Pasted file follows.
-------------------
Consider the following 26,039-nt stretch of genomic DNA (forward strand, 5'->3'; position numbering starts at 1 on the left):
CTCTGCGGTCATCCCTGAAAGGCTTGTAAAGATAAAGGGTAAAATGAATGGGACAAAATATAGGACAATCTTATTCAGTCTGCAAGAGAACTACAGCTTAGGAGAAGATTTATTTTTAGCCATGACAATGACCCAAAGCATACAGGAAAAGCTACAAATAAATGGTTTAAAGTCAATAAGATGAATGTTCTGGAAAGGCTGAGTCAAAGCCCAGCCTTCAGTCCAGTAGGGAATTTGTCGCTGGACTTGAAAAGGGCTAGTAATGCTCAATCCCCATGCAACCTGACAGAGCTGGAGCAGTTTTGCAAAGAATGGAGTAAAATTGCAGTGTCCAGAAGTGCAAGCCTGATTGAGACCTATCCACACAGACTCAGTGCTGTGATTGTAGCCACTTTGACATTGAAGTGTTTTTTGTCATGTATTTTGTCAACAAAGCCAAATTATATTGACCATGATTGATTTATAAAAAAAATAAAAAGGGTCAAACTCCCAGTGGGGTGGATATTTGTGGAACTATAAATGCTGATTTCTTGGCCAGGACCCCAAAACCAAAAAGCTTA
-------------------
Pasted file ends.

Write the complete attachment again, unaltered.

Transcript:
Consider the following 26,039-nt stretch of genomic DNA (forward strand, 5'->3'; position numbering starts at 1 on the left):
CTCTGCGGTCATCCCTGAAAGGCTTGTAAAGATAAAGGGTAAAATGAATGGGACAAAATATAGGACAATCTTATTCAGTCTGCAAGAGAACTACAGCTTAGGAGAAGATTTATTTTTAGCCATGACAATGACCCAAAGCATACAGGAAAAGCTACAAATAAATGGTTTAAAGTCAATAAGATGAATGTTCTGGAAAGGCTGAGTCAAAGCCCAGCCTTCAGTCCAGTAGGGAATTTGTCGCTGGACTTGAAAAGGGCTAGTAATGCTCAATCCCCATGCAACCTGACAGAGCTGGAGCAGTTTTGCAAAGAATGGAGTAAAATTGCAGTGTCCAGAAGTGCAAGCCTGATTGAGACCTATCCACACAGACTCAGTGCTGTGATTGTAGCCACTTTGACATTGAAGTGTTTTTTGTCATGTATTTTGTCAACAAAGCCAAATTATATTGACCATGATTGATTTATAAAAAAAATAAAAAGGGTCAAACTCCCAGTGGGGTGGATATTTGTGGAACTATAAATGCTGATTTCTTGGCCAGGACCCCAAAACCAAAAAGCTTA